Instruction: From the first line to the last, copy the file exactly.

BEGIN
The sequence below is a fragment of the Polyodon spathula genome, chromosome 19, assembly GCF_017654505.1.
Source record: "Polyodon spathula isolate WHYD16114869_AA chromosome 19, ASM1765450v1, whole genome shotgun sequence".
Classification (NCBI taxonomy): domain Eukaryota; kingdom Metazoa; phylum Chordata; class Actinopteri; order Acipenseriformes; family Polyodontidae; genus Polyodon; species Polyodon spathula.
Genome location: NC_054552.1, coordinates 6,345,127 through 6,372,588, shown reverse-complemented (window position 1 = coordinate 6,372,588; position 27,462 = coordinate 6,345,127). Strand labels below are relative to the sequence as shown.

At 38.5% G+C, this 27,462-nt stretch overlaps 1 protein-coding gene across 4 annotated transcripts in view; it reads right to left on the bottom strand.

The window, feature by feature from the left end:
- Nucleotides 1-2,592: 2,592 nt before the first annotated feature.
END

The sequence below is a fragment of the Polyodon spathula genome, chromosome 19, assembly GCF_017654505.1.
Source record: "Polyodon spathula isolate WHYD16114869_AA chromosome 19, ASM1765450v1, whole genome shotgun sequence".
Classification (NCBI taxonomy): domain Eukaryota; kingdom Metazoa; phylum Chordata; class Actinopteri; order Acipenseriformes; family Polyodontidae; genus Polyodon; species Polyodon spathula.
Genome location: NC_054552.1, coordinates 6,345,127 through 6,372,588, shown reverse-complemented (window position 1 = coordinate 6,372,588; position 27,462 = coordinate 6,345,127). Strand labels below are relative to the sequence as shown.

At 38.5% G+C, this 27,462-nt stretch overlaps 1 protein-coding gene across 4 annotated transcripts in view; it reads right to left on the bottom strand.

The window, feature by feature from the left end:
- Nucleotides 1-2,592: 2,592 nt before the first annotated feature.